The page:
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St George trying to attract more local businesses

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The Unesco image used for the depiction of the historic Town of St George and related fortifications

The Corporation of St George has launched a social-media campaign to entice new business in advance of new redevelopment expected soon for the old town.

One advertisement raises the prospect of a business agenda that could include a lunch meetings at Wahoo’s restaurant, followed by tennis at the St George’s Club before getting around to client debriefings at 4pm.

The corporation is hoping to get tenants for the slew of vacant buildings around the old town.

Among the problems is that the vacant buildings that could house new development are not owned by the corporation.

Administration officials, in many cases, have no idea who owns them.

“We do not have an open register to find out who the property owners are in this municipality,” said Candy-Lee Foggo, the corporation town manager and secretary. “Individually, we can find out who owns what through word of mouth or we can knock on doors. But that becomes labour intensive.”

People who are interested in renting or buying space are asked to speak to local real estate agents.

A social media advertisement released by the Corporation of St George to bring in new businesses (Photograph supplied)

Ms Foggo said the reason they had no register was because they had no municipal taxes, one of the advantages of moving to St George.

“If the tax regime changed, then this would be a consideration,” she said.

Ms Foggo said that sometimes there was no incentive for landlords to utilise their empty buildings.

“Sometimes people say the building is already paid for so there is no motivation for them to rent the building,” Ms Foggo said. “If it stays vacant it is no skin off their backs.”

But it has caught the attention of many interested observers.

At a town meeting held at Penno’s Wharf in April, some attendees called the number of vacant buildings in the old town a “blot on the landscape”.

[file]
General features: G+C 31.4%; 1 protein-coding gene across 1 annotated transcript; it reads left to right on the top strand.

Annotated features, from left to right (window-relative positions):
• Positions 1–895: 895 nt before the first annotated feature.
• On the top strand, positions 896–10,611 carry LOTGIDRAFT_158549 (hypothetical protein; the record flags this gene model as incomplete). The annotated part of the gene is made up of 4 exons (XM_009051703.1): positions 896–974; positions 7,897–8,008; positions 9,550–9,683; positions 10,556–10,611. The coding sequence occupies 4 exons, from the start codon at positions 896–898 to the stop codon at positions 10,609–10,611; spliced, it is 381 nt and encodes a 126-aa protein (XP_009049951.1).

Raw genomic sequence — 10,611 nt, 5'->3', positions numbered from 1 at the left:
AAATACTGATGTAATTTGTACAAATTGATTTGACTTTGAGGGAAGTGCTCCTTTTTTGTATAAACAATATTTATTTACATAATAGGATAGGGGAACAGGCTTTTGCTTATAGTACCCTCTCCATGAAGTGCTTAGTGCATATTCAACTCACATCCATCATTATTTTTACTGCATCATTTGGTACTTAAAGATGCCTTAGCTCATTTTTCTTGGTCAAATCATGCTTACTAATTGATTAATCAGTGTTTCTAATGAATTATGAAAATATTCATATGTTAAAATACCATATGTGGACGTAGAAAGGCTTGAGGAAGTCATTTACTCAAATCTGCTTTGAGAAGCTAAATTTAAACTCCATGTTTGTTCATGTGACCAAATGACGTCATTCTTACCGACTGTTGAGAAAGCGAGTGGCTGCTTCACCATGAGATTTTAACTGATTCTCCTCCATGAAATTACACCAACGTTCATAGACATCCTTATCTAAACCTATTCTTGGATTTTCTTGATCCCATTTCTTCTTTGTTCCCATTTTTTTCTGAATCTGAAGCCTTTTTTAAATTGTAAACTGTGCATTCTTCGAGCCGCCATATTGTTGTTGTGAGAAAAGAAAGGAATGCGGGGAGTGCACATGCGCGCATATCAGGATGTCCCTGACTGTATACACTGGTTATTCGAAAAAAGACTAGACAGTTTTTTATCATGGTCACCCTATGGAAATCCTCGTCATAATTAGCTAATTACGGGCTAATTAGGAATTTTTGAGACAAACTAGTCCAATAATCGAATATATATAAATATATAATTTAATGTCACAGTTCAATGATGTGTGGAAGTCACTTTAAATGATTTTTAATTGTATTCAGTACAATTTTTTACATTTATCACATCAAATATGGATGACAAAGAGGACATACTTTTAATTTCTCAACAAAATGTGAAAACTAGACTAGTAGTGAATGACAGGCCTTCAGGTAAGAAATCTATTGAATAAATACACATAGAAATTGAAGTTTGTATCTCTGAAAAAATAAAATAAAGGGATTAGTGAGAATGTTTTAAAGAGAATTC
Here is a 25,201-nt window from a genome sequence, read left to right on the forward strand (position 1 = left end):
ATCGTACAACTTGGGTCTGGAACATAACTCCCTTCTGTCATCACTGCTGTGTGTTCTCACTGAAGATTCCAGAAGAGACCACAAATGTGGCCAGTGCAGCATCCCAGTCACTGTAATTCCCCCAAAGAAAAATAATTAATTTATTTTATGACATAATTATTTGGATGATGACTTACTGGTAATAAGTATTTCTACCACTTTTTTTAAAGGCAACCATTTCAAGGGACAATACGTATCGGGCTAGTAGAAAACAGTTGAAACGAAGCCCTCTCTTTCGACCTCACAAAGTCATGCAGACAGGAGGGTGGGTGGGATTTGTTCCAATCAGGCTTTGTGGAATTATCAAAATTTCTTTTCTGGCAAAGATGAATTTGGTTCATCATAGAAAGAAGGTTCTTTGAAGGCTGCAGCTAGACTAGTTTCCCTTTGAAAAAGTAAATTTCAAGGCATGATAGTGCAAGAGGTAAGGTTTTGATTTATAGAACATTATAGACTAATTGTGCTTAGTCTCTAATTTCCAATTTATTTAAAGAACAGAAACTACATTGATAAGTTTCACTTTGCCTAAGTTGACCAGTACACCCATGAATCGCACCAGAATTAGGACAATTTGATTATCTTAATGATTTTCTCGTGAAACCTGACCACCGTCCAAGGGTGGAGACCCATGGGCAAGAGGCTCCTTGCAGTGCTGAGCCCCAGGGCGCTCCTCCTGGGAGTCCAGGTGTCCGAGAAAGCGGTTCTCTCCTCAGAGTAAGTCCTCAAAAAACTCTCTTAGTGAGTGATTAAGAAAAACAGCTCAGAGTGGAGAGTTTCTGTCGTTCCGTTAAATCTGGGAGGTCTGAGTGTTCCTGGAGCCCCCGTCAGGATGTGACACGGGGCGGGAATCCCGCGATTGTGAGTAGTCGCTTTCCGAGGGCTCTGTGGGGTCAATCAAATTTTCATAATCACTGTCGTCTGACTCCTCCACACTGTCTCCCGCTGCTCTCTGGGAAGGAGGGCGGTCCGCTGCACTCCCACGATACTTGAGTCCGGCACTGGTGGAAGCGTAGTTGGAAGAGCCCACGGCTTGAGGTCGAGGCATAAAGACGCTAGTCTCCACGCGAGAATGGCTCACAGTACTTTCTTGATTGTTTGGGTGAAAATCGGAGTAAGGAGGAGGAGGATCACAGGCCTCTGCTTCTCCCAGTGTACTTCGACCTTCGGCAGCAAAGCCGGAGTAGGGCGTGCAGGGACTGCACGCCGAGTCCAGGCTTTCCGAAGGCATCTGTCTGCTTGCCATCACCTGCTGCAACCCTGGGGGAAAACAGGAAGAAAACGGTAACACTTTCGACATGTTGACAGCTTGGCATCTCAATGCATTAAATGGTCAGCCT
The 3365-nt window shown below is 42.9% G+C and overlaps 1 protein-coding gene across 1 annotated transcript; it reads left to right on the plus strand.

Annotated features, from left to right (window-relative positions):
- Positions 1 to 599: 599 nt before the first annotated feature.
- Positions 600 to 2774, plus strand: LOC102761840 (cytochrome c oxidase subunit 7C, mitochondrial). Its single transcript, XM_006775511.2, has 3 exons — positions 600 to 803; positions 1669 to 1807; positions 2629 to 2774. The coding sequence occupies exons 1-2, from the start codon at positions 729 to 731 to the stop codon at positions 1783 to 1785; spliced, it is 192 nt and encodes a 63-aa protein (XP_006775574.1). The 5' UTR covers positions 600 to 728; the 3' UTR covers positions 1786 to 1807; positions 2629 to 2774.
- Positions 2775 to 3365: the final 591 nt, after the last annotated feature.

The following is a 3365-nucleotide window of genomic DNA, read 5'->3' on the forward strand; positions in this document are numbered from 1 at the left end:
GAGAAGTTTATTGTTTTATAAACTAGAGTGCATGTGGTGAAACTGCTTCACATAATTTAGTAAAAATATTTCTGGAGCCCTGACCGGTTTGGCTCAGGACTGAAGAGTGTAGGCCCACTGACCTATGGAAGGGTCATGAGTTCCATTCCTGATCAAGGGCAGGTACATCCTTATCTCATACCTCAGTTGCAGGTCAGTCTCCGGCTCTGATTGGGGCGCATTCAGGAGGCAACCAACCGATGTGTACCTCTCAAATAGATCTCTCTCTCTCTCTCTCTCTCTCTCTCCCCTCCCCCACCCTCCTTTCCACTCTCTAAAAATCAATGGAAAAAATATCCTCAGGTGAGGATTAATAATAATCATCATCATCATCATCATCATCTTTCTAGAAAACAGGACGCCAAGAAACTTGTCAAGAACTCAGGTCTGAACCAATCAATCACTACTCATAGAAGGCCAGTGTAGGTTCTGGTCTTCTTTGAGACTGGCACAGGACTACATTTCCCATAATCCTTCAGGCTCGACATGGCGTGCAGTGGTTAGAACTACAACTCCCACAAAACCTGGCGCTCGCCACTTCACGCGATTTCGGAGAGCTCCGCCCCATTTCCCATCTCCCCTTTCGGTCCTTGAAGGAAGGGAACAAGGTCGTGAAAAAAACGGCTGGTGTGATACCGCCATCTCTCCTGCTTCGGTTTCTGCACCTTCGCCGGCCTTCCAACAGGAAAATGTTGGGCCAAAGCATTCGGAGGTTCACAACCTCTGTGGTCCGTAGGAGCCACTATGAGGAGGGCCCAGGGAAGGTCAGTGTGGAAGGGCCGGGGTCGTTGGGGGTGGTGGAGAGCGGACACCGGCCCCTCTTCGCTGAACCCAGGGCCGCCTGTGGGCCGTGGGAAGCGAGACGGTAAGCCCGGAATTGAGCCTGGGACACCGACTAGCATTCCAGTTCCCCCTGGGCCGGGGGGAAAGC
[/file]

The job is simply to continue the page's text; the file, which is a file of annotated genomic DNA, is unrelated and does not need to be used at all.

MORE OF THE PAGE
Then town mayor George Dowling III said the corporation was considering putting a tax on vacant buildings to try to encourage development. He is no longer in office.

The meeting was held to discuss a strategic plan for the town that has been in the making for the past three years. A draft of the plan gives one of the corporation’s goals as fostering a supportive environment for business and investment, and “removing barriers to innovation”.

“I do think some businesses forget about St George when they are setting up,” Ms Foggo told The Royal Gazette.

She said no municipal tax and a beautiful location, were some of the location’s advantages.

She said St George was very busy right now as peak tourism season hit but in the winter months things became very quiet.

“We have a pretty good residential community but the majority do not work in St George,” she said. “They commute out of the town then come back in the evenings once everything has wound down for the day. The same businesses that many people are commuting to, could be operating in St George.”

She urged old town landowners to be a part of the solution. The corporation would like to see more landlords of vacant properties, either occupying them or renting them out to other entrepreneurs. Landlords who need help with the cost of upkeep or painting, can talk to the Corporation of St George or the Bermuda Economic Development Corporation.

“St George is deemed an economic empowerment zone so the BEDC offers various benefits to setting up a business in the town,” Ms Foggo said. “We have all the amenities including state-of-the art meeting spaces.”

The BEDC’s St George offices for the EEZ are upstairs of the post office on York Street.

“It is meant to be an economic hub and has access to meeting-room space, as well,” Ms Foggo said.

She acknowledged that because of St George’s heritage as Bermuda’s first capital and its designation as a Unesco World Heritage site, there was a lot of regulation around what could be done to the structure of buildings there.

“I am not saying that the designation stifles development, just that there is more regulation to abide by,” Ms Foggo said. “I’m not saying you cannot develop.”

There are some bright spots. Restaurateur Marico Thomas opened the Three King’s Restaurant at King’s Square in St George last month and retailer Urban Cottage has moved in.

“A few buildings in town recently changed ownership,” Ms Foggo said. “In the next few months or so, we should see progress in terms of redevelopment.”

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Published August 07, 2023 at 8:00 am (Updated August 08, 2023 at 11:36 am)

St George trying to attract more local businesses

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